The dangers of high mileage EV use… Battery replacement!

One of the folks that I like to read often is Tom Moloughney’s blog (Aka Electronaut One) and he’s been writing about Battery Capacity loss and giving some hints on how to help mitigate it. As many readers know, it would seem that I am one of the higher mileage Active E drivers. I’m currently a little over 30,000 miles in a little over 14 months. And I find it hard to follow some of his advice as I tend to have to drive the mileage that I do and can’t really get to where I’m going comfortably if I decide to only charge to 80% SOC, so… I don’t. Regardless, the dangers of high mileage EV use is Battery Replacement! So at a little over 30,000 miles these past 14 months and change on the EV portion of my hybrid garage.

Some of the things to consider as we’re nearing the second month of samples of my Volt inspired sample of my hybrid garage. In my initial month, I did approximately 85% Electric vs. 15% Gasoline. This past month so far, I’m closer to 70% Electric vs. 30% Gasoline and a lot of that was because I decided to be a little more Rage Sane than Range Insane to my drive to Morro Bay.

Regardless. If folks decide to look deeper into my samples, they would notice that I haven’t driven my approximately $0.20 to $0.25 per mile BMW X5. This was originally because of choice than anything else. I didn’t really need to haul anything larger, pick anyone up at the airport with lots of luggage, or just feel “bigger” than the rest of traffic. So, the car sat at the garage. Well. It’s a nearly 12 year old car. A couple of weeks ago, I figured to start it… And Lo and Behold, it wouldn’t start. The battery was dead. The last time I bought a battery was less than six years ago, but one of the dangers of running a hybrid garage is IGNORING your ICE vehicles. Granted, this was the same challenge when my HOV capable vehicle was a Honda Hybrid Civic. But that car was not nearly as fun to drive as ANY of my BMWs. So, I drove the X5 a little more than we do now.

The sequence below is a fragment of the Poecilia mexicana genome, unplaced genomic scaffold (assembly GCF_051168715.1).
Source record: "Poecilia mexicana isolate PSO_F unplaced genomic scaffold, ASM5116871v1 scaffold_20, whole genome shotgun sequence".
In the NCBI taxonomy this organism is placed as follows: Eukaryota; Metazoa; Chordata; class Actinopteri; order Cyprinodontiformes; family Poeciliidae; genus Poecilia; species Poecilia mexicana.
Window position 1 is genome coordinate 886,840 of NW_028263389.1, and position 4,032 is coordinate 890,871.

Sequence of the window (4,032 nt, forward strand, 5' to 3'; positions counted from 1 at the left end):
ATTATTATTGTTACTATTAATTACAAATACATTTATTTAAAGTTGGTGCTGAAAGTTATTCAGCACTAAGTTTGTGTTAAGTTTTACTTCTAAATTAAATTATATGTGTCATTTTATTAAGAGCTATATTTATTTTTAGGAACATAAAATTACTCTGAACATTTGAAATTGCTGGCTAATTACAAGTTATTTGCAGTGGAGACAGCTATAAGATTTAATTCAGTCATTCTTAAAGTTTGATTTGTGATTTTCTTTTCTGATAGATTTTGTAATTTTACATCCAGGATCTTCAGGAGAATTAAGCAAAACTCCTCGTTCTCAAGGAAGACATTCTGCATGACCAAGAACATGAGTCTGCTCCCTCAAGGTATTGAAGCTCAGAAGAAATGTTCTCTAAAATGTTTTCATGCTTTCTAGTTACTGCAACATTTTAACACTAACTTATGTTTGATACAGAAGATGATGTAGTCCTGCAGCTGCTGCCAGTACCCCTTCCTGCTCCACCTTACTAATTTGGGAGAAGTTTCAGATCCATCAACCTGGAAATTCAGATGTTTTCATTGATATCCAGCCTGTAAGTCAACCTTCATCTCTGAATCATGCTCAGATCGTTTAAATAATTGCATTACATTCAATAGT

The Morro Bay drive went convertible top because the weather was ideal for it. We could have easily spent more money and gone with the X5 because we were headed into Santa Barbara and Central Coast Wine Country and could’ve opted to have space for a few cases, comfortably.

Regardless, the battery died. It had to be replaced. Luckily, the last replacement still had nine months left on its warranty and we got a 9/72 partial refund on the older battery to make our replacement approximately $120 after taxes. Basically the refund covered $17 of a totally brand new battery.

This experience has gotten me thinking of Tom’s write up and battery replacement in general. Tesla has just released an enhancement to its service and repair program that includes an enhancement to the coverage of the battery pack. They’ve already spelled out the cost for the 60 KwH and the 85 KwH battery packs ($8,000 and $12,000 respectively, I believe.) The Nissan Leaf’s battery capacity warranty has been spelled out in terms of what to expect over time and mileage I believe. i.e. 80% SOC on year 5 or something like that.